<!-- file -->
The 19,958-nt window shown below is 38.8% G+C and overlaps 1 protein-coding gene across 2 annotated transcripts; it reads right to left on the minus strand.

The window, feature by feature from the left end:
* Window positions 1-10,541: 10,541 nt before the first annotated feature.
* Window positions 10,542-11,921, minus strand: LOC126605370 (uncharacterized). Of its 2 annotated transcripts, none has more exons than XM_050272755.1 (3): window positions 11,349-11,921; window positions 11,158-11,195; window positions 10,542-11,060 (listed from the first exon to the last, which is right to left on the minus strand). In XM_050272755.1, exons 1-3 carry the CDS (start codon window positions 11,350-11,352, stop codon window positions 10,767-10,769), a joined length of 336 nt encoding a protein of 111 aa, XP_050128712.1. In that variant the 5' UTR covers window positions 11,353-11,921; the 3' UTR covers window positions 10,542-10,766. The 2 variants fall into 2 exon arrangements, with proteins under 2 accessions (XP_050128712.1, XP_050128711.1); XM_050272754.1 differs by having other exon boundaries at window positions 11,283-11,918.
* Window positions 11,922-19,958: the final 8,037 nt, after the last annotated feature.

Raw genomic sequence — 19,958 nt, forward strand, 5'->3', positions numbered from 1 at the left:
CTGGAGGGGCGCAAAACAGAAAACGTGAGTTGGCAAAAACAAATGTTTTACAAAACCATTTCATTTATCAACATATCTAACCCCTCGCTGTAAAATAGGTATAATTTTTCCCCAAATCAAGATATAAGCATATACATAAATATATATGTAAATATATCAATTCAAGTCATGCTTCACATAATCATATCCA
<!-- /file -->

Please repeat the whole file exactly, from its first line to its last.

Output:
The 19,958-nt window shown below is 38.8% G+C and overlaps 1 protein-coding gene across 2 annotated transcripts; it reads right to left on the minus strand.

The window, feature by feature from the left end:
* Window positions 1-10,541: 10,541 nt before the first annotated feature.
* Window positions 10,542-11,921, minus strand: LOC126605370 (uncharacterized). Of its 2 annotated transcripts, none has more exons than XM_050272755.1 (3): window positions 11,349-11,921; window positions 11,158-11,195; window positions 10,542-11,060 (listed from the first exon to the last, which is right to left on the minus strand). In XM_050272755.1, exons 1-3 carry the CDS (start codon window positions 11,350-11,352, stop codon window positions 10,767-10,769), a joined length of 336 nt encoding a protein of 111 aa, XP_050128712.1. In that variant the 5' UTR covers window positions 11,353-11,921; the 3' UTR covers window positions 10,542-10,766. The 2 variants fall into 2 exon arrangements, with proteins under 2 accessions (XP_050128712.1, XP_050128711.1); XM_050272754.1 differs by having other exon boundaries at window positions 11,283-11,918.
* Window positions 11,922-19,958: the final 8,037 nt, after the last annotated feature.

Raw genomic sequence — 19,958 nt, forward strand, 5'->3', positions numbered from 1 at the left:
CTGGAGGGGCGCAAAACAGAAAACGTGAGTTGGCAAAAACAAATGTTTTACAAAACCATTTCATTTATCAACATATCTAACCCCTCGCTGTAAAATAGGTATAATTTTTCCCCAAATCAAGATATAAGCATATACATAAATATATATGTAAATATATCAATTCAAGTCATGCTTCACATAATCATATCCA